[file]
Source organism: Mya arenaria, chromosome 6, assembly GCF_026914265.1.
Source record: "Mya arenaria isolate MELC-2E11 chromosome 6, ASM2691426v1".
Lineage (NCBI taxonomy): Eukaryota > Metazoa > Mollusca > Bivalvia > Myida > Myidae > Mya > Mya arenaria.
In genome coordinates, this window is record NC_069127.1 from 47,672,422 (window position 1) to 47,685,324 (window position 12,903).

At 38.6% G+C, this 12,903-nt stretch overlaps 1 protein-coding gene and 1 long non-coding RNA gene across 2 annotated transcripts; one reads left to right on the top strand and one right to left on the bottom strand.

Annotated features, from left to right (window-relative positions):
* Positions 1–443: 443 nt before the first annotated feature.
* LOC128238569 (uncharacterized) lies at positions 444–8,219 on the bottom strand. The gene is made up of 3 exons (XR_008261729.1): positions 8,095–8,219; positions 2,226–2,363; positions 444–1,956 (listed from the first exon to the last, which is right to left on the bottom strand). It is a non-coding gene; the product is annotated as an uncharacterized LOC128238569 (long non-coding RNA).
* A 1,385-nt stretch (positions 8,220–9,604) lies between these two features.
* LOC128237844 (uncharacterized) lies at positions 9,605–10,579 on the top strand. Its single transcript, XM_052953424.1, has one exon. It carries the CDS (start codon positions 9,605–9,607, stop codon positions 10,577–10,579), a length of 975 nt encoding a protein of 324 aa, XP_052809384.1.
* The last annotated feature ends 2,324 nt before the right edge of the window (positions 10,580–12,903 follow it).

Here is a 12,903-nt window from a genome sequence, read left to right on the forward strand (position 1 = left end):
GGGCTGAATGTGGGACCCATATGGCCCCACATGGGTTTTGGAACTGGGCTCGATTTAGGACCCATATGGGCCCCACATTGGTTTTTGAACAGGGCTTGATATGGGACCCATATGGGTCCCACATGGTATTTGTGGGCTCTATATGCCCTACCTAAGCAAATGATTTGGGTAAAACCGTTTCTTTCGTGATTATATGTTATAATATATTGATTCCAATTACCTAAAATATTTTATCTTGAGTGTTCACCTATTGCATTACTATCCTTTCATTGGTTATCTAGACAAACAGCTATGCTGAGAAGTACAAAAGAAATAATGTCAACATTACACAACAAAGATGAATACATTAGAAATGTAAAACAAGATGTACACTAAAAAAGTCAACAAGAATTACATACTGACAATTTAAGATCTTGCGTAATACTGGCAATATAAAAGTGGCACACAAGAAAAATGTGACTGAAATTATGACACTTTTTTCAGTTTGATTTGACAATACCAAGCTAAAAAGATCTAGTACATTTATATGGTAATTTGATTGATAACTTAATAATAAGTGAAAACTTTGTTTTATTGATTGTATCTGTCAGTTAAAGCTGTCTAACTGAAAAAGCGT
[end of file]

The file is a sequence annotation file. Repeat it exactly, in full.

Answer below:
Source organism: Mya arenaria, chromosome 6, assembly GCF_026914265.1.
Source record: "Mya arenaria isolate MELC-2E11 chromosome 6, ASM2691426v1".
Lineage (NCBI taxonomy): Eukaryota > Metazoa > Mollusca > Bivalvia > Myida > Myidae > Mya > Mya arenaria.
In genome coordinates, this window is record NC_069127.1 from 47,672,422 (window position 1) to 47,685,324 (window position 12,903).

At 38.6% G+C, this 12,903-nt stretch overlaps 1 protein-coding gene and 1 long non-coding RNA gene across 2 annotated transcripts; one reads left to right on the top strand and one right to left on the bottom strand.

Annotated features, from left to right (window-relative positions):
* Positions 1–443: 443 nt before the first annotated feature.
* LOC128238569 (uncharacterized) lies at positions 444–8,219 on the bottom strand. The gene is made up of 3 exons (XR_008261729.1): positions 8,095–8,219; positions 2,226–2,363; positions 444–1,956 (listed from the first exon to the last, which is right to left on the bottom strand). It is a non-coding gene; the product is annotated as an uncharacterized LOC128238569 (long non-coding RNA).
* A 1,385-nt stretch (positions 8,220–9,604) lies between these two features.
* LOC128237844 (uncharacterized) lies at positions 9,605–10,579 on the top strand. Its single transcript, XM_052953424.1, has one exon. It carries the CDS (start codon positions 9,605–9,607, stop codon positions 10,577–10,579), a length of 975 nt encoding a protein of 324 aa, XP_052809384.1.
* The last annotated feature ends 2,324 nt before the right edge of the window (positions 10,580–12,903 follow it).

Here is a 12,903-nt window from a genome sequence, read left to right on the forward strand (position 1 = left end):
GGGCTGAATGTGGGACCCATATGGCCCCACATGGGTTTTGGAACTGGGCTCGATTTAGGACCCATATGGGCCCCACATTGGTTTTTGAACAGGGCTTGATATGGGACCCATATGGGTCCCACATGGTATTTGTGGGCTCTATATGCCCTACCTAAGCAAATGATTTGGGTAAAACCGTTTCTTTCGTGATTATATGTTATAATATATTGATTCCAATTACCTAAAATATTTTATCTTGAGTGTTCACCTATTGCATTACTATCCTTTCATTGGTTATCTAGACAAACAGCTATGCTGAGAAGTACAAAAGAAATAATGTCAACATTACACAACAAAGATGAATACATTAGAAATGTAAAACAAGATGTACACTAAAAAAGTCAACAAGAATTACATACTGACAATTTAAGATCTTGCGTAATACTGGCAATATAAAAGTGGCACACAAGAAAAATGTGACTGAAATTATGACACTTTTTTCAGTTTGATTTGACAATACCAAGCTAAAAAGATCTAGTACATTTATATGGTAATTTGATTGATAACTTAATAATAAGTGAAAACTTTGTTTTATTGATTGTATCTGTCAGTTAAAGCTGTCTAACTGAAAAAGCGT